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Dec 22, 2019 11:09AM
Cas, I completely understand that you don't want to have a MX. I didn't want one either. But it is not correct that there are "no stats if it would ever come out of the ducts".
There have been several studies that have looked into this, and what is universally agreed is that there is approx. a 50% chance that recurrent DCIS will develop into an invasive cancer. A number of the studies have also found that the risk of recurrence and/or the risk of developing an invasive cancer is higher for grade 3 DCIS.
Here are some articles and studies that address this: Genome evolution in ductal carcinoma in situ: invasion of the clones
"Long-term follow up studies of patients with DCIS have shown a substantial difference in the progression of low-grade versus high-grade DCIS, with only 35% of low-grade DCIS patients progressing to have IDC over 50 years, while 50% of high-grade DCIS progressed to IDC over 3 years." Surgical Excision Without Radiation for Ductal Carcinoma in Situ of the Breast: 12-Year Results From the ECOG-ACRIN E5194 Study.
"Patients were enrolled onto one of two study cohorts (not randomly assigned): cohort 1: low- or intermediate-grade DCIS, tumor size 2.5 cm or smaller (n = 561); or cohort 2: high-grade DCIS, tumor size 1 cm or smaller (n = 104)....The 12-year rates of developing an IBE (ipsilateral breast event) were 14.4% for cohort 1 and 24.6% for cohort 2. The 12-year rates of developing an invasive IBE were 7.5% and 13.4%, respectively....For patients with DCIS selected for favorable clinical and pathologic characteristics and treated with excision without radiation, the risks of developing an IBE and an invasive IBE increased through 12 years of follow-up, without plateau." Overdiagnosis and overtreatment of breast cancer: Progression of ductal carcinoma in situ: the pathological perspective
"The studies to date indicate that DCIS of all grades has the potential
to progress, though high-grade lesions progress more rapidly than lower
grade lesions and are more likely to lead to metastatic disease and
." Characteristics associated with recurrence among women with ductal carcinoma in situ treated by lumpectomy.
"The 5-year risks of recurrence as invasive cancer and as DCIS were 4.8% (95% CI = 3.7% to 6.8%) and 4.8% (95% CI = 3.8% to 5.8%), respectively, for women with low-nuclear-grade DCIS; 11.8% (95% CI = 9.9% to 14.1%) and 17.1% (95% CI = 15.5% to 18.7%), respectively, for women with high-nuclear-grade DCIS..." Ductal Carcinoma In Situ of the Breast: Controversial Issues
(1998 - this is old but the data makes the point that the risk of recurrence is very high with small margins and high grade DCIS)
Eight-year probability of local recurrence by treatment: Nuclear grade 3 (high nuclear grade) (n = 185), Excision only
Margins ≥ 10 mm (n = 56): 6%
Margins = 1-9 mm (n = 71): 39%
Margins < 1 mm (n = 58): 73% Ductal Carcinoma In Situ: What Do We Know Now?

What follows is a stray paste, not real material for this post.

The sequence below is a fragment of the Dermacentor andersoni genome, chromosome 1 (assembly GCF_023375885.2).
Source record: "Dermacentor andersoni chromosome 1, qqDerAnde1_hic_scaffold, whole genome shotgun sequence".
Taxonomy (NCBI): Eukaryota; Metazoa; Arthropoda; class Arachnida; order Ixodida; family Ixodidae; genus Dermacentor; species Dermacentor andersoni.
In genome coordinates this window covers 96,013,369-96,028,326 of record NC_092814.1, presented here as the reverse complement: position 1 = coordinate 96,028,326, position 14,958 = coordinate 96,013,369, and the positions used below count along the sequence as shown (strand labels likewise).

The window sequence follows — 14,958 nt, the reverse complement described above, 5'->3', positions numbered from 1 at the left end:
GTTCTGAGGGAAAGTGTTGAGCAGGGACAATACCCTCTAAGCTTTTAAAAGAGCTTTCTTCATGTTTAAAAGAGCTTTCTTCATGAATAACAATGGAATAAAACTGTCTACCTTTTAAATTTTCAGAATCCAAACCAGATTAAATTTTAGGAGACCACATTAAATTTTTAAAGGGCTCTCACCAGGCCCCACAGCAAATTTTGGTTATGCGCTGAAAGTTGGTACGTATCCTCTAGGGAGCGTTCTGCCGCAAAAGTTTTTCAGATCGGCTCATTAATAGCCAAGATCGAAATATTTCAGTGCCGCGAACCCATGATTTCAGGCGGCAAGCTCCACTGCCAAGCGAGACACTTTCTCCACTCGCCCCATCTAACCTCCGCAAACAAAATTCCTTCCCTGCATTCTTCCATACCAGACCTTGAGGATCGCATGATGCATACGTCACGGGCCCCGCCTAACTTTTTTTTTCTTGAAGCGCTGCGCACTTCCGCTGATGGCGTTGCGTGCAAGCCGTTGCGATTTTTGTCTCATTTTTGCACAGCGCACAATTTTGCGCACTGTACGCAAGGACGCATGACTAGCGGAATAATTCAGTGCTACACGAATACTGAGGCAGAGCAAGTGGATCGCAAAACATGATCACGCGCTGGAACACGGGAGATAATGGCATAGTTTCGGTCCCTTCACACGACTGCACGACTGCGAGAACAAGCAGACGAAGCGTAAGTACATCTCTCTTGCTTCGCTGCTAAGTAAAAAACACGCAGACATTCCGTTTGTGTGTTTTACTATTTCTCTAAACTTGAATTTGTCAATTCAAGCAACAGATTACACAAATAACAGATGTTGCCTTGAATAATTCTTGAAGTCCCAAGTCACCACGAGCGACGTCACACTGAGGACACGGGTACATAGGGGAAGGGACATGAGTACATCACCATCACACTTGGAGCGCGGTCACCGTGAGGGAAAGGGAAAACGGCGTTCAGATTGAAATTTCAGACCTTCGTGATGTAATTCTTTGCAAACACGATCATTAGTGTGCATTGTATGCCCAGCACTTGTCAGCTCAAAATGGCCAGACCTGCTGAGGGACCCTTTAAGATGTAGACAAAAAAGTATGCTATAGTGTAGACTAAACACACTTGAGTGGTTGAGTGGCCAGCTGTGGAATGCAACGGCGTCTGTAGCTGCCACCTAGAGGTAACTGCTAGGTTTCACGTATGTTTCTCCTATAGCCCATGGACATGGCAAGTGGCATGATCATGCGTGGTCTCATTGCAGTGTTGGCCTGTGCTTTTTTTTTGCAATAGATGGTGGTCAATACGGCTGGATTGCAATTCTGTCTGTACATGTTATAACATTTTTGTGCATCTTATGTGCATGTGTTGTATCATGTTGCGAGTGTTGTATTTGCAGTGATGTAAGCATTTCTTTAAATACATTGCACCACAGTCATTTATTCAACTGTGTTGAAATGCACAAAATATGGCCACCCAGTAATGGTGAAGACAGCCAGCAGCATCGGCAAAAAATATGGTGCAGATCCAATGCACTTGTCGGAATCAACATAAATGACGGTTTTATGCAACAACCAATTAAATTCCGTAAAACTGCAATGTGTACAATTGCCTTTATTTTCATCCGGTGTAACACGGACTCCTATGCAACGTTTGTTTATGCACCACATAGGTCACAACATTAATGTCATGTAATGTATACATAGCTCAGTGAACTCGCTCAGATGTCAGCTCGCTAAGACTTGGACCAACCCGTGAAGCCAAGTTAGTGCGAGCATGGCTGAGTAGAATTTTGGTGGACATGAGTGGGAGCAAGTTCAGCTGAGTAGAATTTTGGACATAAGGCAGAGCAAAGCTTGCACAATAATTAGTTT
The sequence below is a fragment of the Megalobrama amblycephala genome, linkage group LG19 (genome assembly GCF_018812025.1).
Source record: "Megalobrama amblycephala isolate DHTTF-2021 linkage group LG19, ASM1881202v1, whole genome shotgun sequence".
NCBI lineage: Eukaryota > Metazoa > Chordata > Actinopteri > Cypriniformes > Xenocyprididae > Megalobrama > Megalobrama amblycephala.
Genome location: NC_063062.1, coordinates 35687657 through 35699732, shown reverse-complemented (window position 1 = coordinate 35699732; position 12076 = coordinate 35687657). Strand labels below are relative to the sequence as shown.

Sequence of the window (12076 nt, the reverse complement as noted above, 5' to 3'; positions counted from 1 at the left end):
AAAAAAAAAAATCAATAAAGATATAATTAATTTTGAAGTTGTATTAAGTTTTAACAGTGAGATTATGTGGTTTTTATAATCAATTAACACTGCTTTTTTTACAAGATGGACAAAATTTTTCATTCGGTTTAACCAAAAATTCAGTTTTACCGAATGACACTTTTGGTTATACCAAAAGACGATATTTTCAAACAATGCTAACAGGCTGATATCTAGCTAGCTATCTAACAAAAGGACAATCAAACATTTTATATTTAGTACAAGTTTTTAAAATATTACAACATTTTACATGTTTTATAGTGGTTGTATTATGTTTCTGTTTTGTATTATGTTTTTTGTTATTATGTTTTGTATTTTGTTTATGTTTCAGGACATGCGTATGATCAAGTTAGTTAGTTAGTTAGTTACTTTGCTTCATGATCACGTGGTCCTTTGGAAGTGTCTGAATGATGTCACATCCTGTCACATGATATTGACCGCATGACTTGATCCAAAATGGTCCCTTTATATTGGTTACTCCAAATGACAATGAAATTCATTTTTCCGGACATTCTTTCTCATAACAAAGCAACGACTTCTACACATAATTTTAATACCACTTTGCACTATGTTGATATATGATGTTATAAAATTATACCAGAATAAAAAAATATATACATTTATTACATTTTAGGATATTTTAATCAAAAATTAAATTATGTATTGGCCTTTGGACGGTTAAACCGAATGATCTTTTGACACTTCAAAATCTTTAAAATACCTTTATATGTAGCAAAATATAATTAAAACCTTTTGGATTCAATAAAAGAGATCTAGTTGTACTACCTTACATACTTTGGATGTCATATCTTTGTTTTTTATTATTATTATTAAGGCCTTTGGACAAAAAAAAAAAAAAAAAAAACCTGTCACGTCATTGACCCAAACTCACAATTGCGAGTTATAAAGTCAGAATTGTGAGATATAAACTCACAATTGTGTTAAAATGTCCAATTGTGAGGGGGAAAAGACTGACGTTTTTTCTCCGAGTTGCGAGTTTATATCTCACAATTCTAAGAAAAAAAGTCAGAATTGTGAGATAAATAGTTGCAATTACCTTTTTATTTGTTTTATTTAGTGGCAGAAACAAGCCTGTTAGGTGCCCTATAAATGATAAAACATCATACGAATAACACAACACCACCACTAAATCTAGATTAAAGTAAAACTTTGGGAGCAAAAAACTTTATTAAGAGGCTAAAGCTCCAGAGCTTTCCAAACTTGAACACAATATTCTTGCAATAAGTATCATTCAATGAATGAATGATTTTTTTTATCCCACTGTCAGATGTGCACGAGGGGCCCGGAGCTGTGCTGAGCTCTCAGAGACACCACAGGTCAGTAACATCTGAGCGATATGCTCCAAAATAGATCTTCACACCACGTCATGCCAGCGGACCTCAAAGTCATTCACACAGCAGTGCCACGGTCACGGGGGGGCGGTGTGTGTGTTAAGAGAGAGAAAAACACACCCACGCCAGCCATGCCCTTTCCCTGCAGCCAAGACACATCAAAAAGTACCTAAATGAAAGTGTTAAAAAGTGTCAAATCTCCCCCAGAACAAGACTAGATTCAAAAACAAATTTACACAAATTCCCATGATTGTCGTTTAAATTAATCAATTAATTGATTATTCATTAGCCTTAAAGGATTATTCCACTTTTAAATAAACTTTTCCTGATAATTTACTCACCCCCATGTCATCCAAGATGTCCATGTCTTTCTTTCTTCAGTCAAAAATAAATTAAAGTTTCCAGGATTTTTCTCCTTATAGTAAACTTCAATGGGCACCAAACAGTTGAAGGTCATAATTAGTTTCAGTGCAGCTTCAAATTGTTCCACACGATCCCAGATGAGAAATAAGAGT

As for what happens if you forgo surgery, there are several trials currently underway, but here are the results from one earlier very small study: Outcome of long term active surveillance for estrogen receptor-positive ductal carcinoma in situ
"Retrospective review of 14 women...8 women had surgery at a median follow up of 28.3 months (range 10.1-70 months), 5 had stage I IDC at surgical excision, and 3 had DCIS alone. 6 women remain on surveillance without evidence of invasive disease for a median of 31.8 months (range 11.8-80.8 months)."
I know that there is a lot written about the over-treatment of DCIS. I don't disagree that some cases of DCIS are over-treated. But all DCIS is not alike, and there is no question that some cases present a very high risk of invasive cancer, whereas other cases present a much lower risk. Just as it's not necessary for someone with a low risk diagnosis to follow the treatment protocol designed for those with an aggressive DCIS (this is what all the 'over-treatment' articles are talking about), it is dangerous for someone with a high risk diagnosis to follow the treatment protocol designed for those who have an indolent DCIS.
Your DCIS is grade 3. Your DCIS has recurred twice (if your biopsy comes up positive). If this second recurrence is still DCIS and not yet invasive cancer, you should consider yourself very lucky. I know others on this site who were not so lucky. Some now frequent the Stage IV forum, and some are no longer with us. That's not to scare you - from where you sit today, the odds that you will progress to metastatic breast cancer are very small - but to make the point that there is a real risk. It's not an unknown. All that is unknown is whether your particular case of DCIS is one that will eventually break through the ducts and possibly even spread into the body, or whether your particular case of DCIS is one that will always remain DCIS. Unfortunately at this point in time there is no definitive way to answer this question, although some of the factors related to your diagnosis (high grade, 2 recurrences) lean towards the more aggressive scenario. If you are diagnosed again through this upcoming biopsy and if your diagnosis remains pure DCIS, you can choose to reduce your risk of mets to less than 1% now, or you can take your chances.
“No power so effectually robs the mind of all its powers of acting and reasoning as fear.” Edmund Burke